Brainwave Computing

Brainwave Computing


The time is meow


How do you control the internet with your brain? This is called Brainwave Computing. Some of the fundamental ideas behind this project that we had to code up for this Hackathon. I originally started with the idea to hook up a light sensitive resistor to the internet to determine whether the room is light or dark. Not bad to hook up sensors to the internet which is a critical piece of technology powering the IoT internet. I am really excited by the possibilities. We live in such interesting times! We had to gather up the basics for this project from the hardware lab which included an Arduino with Bluetooth Capabilities (Arduino 101 in my case), A NeuroSky Brainwave Starter Kit. You just need this plus a computer to get started.

Design Process

Here is the sensor that measures your brainwaves

Here is the sensor that measures your brainwaves

The first thing I had to do was find out how the two connect. I went ahead and looked online for an article that linked the Arduino and the Neurosky together so I can output the data to the serial console. My attempt at this was a lengthy and unsuccessful one. With the Arduino 101, I struggled a bit to get it work. Since it was the 101, I decided to go ahead and use the application that was included with the computer and connect it to bluetooth. This project could still work on the original Arduino Uno with a HC05. A document going over that is located Here. For this specific project, I don’t have to go this route BUT in some applications, it would be nice to have the headset directly interface with the Arduino. Anyways, with the headset connected to the computer, you can start having access to the headset data. Once I got here, this was exactly where the modifications start. With the stock app the give you, I want to take each of those individual inputs and pass those numbers to a website. Brainwave Computing could be an app that uses that data to do something with it.

Node JS and Software Integration


Here are the data packets saved by nodejs from the sensor

To get the computer hardware to talk to a web-server, we need an implementation of node js. NodeJS is a powerful JavaScript library that essentially allows computer hardware a direct line of communication with online websites. I started by accessing the node console and I looked on GitHub for a library that access the client and can turn that data into JSON format. After finding the libary, I decided to go ahead and launch the app to start collecting the data. What I do is save the .JSON file over with one block of new data whenever it receives a new packet. This self refreshing .JSON file is then sent and used in another program. Once you get to this point, you are halfway there. Feel free to pat yourself on the back.The next step in Brainwave computing is to build a notification based website that pushes your brain data back to you as notifications.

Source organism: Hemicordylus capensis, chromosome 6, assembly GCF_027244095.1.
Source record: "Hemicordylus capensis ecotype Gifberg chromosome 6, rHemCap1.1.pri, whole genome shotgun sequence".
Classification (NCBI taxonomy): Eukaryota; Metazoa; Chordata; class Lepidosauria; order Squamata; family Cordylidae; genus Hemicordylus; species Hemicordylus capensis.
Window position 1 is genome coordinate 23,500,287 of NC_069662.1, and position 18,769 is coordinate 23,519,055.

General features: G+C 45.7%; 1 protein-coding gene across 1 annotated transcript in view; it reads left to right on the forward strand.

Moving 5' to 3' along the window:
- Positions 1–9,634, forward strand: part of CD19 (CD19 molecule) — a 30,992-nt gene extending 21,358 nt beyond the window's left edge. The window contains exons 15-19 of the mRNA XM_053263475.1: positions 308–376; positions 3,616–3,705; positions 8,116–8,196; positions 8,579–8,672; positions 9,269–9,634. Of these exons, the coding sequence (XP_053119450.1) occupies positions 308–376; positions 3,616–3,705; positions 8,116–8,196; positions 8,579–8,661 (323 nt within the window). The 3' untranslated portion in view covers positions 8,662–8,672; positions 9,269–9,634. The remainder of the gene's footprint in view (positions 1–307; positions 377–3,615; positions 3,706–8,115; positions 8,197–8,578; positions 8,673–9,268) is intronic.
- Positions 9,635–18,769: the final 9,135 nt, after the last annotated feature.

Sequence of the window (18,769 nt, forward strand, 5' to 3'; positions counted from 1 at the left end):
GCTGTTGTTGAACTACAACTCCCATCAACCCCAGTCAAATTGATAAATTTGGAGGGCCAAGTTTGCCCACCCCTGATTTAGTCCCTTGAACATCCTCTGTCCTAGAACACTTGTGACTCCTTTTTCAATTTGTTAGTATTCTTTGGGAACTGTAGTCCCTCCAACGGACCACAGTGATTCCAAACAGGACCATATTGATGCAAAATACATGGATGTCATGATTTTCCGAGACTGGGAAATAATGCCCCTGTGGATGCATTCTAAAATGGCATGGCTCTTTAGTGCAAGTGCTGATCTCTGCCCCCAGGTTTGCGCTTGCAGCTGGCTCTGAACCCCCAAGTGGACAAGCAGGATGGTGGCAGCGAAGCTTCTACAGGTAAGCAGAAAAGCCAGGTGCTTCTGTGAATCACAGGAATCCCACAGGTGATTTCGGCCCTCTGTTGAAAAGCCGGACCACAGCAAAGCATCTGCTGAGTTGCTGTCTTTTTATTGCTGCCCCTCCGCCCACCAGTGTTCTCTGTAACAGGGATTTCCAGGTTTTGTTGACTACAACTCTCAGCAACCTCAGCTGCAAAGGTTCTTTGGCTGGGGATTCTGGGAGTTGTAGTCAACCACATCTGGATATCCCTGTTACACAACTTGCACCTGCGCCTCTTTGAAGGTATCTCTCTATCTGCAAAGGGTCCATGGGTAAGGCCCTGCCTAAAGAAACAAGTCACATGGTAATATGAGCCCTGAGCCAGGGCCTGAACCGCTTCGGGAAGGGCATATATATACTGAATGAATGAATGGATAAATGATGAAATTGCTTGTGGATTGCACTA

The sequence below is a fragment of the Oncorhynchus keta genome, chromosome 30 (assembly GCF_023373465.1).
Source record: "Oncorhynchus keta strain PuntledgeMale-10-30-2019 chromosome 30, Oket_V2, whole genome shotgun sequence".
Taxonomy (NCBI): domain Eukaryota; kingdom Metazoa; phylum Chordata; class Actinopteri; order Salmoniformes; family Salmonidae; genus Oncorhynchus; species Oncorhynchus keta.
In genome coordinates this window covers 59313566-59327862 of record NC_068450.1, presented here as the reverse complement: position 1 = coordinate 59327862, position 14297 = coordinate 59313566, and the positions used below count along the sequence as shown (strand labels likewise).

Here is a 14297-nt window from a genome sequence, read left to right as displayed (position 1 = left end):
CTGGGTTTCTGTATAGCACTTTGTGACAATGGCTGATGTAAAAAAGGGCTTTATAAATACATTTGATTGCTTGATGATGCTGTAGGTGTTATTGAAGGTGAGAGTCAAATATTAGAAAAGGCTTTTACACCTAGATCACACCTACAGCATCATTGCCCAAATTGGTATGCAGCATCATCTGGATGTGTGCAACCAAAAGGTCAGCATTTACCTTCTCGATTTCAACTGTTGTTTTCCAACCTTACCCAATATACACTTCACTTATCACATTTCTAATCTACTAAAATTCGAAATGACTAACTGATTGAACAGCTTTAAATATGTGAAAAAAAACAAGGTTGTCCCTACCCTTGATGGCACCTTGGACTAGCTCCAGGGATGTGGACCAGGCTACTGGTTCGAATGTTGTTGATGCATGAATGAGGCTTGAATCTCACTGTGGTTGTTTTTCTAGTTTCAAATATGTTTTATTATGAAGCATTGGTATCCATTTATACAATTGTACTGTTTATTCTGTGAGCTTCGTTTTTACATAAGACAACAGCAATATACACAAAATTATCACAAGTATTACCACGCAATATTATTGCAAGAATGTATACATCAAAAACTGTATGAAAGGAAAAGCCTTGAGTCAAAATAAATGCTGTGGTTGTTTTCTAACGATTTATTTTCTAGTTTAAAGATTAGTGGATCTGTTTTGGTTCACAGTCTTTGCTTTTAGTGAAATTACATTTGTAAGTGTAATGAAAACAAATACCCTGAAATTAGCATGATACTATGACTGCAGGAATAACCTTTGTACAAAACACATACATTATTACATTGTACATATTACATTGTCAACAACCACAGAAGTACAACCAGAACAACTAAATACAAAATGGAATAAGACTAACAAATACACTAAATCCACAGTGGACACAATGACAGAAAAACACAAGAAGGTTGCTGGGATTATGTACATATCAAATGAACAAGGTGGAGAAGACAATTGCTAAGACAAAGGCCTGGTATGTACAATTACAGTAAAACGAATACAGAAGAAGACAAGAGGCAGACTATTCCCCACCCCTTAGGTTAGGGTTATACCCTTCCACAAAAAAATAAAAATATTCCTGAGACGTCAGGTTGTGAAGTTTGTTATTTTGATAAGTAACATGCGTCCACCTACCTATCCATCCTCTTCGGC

Website Integration with Push Notifications


Notification Received. Your attention level is 75

Push notifications and the web interface inspired this project from the start so it was only natural that I use the data in this manner. Once we have that .JSON file with the brain sensor data, we can now push it to the web. I decided to go ahead an look for a simple push library in GitHub that allowed me to push notifications. I ended having to modify it to accept the new brain data value and pass it to the push server. The result was a system that allows you to receive your brain input in real time through website push notifications. In this demo, the only variable I found interest in is attention. So after I finished implementing it, this system can send you notifications of your attention level by a push request or automatically after a certain time interval. This is where I stopped with the project because this is what I originally intended to do.

Conclusions and Applications

This sensor belongs in a new class of BioSensors that can be used as computational input.
This data can be used to add creative elements to your app or product. This data can be also used to monitor the body’s rhythms and create better health/wellness apps. This can also be linked to powerful libraries like three-js or A-frame to involve players in a new level of interactive games. My goal this hackathon was just to retrieve the data and package in a way where it could be easily included in any web project you desire. The information this headset measures includes raw waves, brainwave bands, attention/mediation levels, eyeblinks, and signal status. I am more interested in the attention/meditation levels as a primary source of input.

Control Signals and Applications

Attention and Mediation controls provide immediate feedback. The neutral attention range is between 40-60. There are two ways to apply the brainwaves: voluntary and involuntary. Since the technology is relatively, this is the part that requires a bit more creative thinking. There are so much fields and applications for this headset, I wish I had more time with it. The next project I use with this is probably going to be with the Web’s premier 3D engine (A-Frame). 3D modeling with a headset like this is definitely something I am looking towards. Games, navigational tools can also be some other uses. I will do more research in this area and have it discussed in another article. Thanks for reading this and please leave a comment if you find this useful or you have any immediate ideas of the best ways to apply and use this tech.

Thank you the countless people and resources involved in the making of this project. I am truly blessed and couldn’t be more grateful. To all of you, Thank you from the bottom of my <3.

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